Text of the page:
If your requirements for stargazing are reliability and performance, the Saxon 8″ DeepSky Dobsonian Telescope （203/1200） will not disappoint.
This easy-to-use telescope comes with an amazing aperture of 203mm and a focal length of 1200mm in an 8″ optical tube. Assembly of this scope is quick and painless with no additional tools required. See the planets, star clusters, nebulae and galaxies with this quality, affordable scope.
Take to the night skies with your Saxon 8″ DeepSky Dobsonian Telescope.
The Saxon 8″ DeepSky （203/1200）Dobsonian Telescope is the perfect partner to begin your astronomy adventure with. This affordable telescope comes with a “paraboloidal” primary mirror to eliminate spherical aberration and a four-arm, secondary-mirror bracket with fine supports (0.5mm thick) to reduce diffraction spikes and light loss.
This telescope comes with an aperture of 203mm and a focal length of 1200mm in a 8″ tube. This scope features quality parts and accessories – the special roller-bearing construction, Crayford focuser, eyepieces and finderscope are all designed to aid with your observing experience. Once assembled and with a little practice, you’ll soon be able to find and view the rocky surfaces of the Moon, planets in the Solar System as well as deep sky objects such as star clusters, double stars, nebulae and galaxies.
The Saxon 8″ DeepSky Dobsonian Telescope requires no additional tools during assembly and is incredibly easy to use, making it the perfect scope for beginner astronomers.
What is Dobsonian Telescope and Why the Tension Control Handle?
A simple, elegant form of an alt-azimuth mount made to carry a Newtonian reflector was popularized by John Dobson in the late 1970’s. The Dobsonian mounted telescope is popular among amateur astronomers and telescope makers because of its simplicity. In its simplest form, the Dobsonian mount consists of a box which allows the optical tube assembly to pivot in altitude, while the box itself is swivelled on a base in azimuth.
The Dobsonian mount usually relies on the friction between the side bearings on the optical tube of the telescope and a frictional material on the saddle to hold the optical tube in place. If there is too much friction, the telescope is difficult to move to center an object in the filed of view. If there is too little friction, the telescope will not sty where it is positioned. This makes stabilizing the optical tube of the telescope difficult when using a Dobsonian mount, especially when accessories, such as a finderscope or an eyepiece, are added to the optical tube. As long as the amount of friction is at an appropriate level, and therefore stabilization of the optical tube is achieved, the telescope can remain in its desired position to view an object and maintain its position even when the mount is rotated.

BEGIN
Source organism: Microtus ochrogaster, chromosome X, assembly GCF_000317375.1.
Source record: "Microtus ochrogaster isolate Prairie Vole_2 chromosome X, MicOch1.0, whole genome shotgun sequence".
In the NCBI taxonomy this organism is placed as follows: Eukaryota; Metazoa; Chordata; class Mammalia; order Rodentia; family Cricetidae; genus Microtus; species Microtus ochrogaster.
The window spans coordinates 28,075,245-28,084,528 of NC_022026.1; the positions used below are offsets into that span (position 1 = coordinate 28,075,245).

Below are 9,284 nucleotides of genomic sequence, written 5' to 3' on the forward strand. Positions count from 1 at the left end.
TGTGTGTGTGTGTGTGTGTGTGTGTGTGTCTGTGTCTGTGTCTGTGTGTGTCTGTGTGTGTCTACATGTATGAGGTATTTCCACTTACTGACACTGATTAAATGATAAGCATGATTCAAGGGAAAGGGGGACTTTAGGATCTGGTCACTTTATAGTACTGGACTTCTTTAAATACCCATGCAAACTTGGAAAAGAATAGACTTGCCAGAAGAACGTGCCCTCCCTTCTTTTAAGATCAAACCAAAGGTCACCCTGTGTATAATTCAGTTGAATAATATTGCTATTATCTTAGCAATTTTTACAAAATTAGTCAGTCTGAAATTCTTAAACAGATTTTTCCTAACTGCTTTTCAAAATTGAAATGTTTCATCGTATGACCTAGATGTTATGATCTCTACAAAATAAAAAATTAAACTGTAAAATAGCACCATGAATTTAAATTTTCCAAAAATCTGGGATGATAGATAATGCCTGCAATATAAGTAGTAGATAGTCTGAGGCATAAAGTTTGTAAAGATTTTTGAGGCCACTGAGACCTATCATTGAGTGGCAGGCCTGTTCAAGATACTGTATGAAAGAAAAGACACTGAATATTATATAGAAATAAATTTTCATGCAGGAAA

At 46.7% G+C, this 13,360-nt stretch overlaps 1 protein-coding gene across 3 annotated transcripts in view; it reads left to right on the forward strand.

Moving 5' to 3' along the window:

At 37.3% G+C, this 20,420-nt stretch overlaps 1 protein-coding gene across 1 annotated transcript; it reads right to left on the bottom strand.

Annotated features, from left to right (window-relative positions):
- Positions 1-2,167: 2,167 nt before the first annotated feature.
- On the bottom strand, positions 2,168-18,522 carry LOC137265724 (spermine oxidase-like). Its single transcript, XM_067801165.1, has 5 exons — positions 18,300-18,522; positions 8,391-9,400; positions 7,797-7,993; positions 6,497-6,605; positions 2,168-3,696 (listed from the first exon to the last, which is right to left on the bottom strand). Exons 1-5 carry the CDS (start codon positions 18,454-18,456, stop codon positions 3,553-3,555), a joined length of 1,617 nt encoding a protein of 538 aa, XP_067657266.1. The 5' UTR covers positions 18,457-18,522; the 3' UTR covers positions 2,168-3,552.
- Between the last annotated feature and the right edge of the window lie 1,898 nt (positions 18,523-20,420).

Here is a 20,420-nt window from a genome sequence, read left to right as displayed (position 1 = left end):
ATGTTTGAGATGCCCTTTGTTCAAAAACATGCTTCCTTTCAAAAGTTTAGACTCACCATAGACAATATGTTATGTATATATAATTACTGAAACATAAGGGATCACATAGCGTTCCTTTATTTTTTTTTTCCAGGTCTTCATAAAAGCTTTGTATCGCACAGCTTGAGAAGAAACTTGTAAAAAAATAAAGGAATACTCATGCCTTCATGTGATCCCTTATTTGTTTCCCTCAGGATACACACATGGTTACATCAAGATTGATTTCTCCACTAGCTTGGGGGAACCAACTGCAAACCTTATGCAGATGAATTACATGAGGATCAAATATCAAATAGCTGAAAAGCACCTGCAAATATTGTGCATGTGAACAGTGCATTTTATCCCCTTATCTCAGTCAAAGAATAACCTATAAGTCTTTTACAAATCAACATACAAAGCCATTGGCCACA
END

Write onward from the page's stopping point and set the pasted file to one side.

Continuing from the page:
The devices for stabilizing a telescope on the Dobsonian mount currently available include: a sliceable weight to counter balance the weight of the telescope, a friction lock that must be adjusted to inhibit movement of the telescope, and a spring attached between the telescope tube and mount to aid in stabilization.
These devices are inconvenient to use because they do not provide a simple and user-friendly way to adjust the friction. The objective of the saxon Tension Control Handle invention is to provide a tension adjuster that users can easily turn to add or reduce tension, thereby increasing or decreasing the friction between the optical tube and the sideboard of the mount.
By providing such a tension adjuster, the telescope does not need to be balanced in order to stay in position. The tension adjuster can be tightened such that the optical tube can stay in a position but can still be moved when prompted to adjust the position of the optical tube. Alternatively, the tension adjuster can be completely tightened to lock the optical tube in position.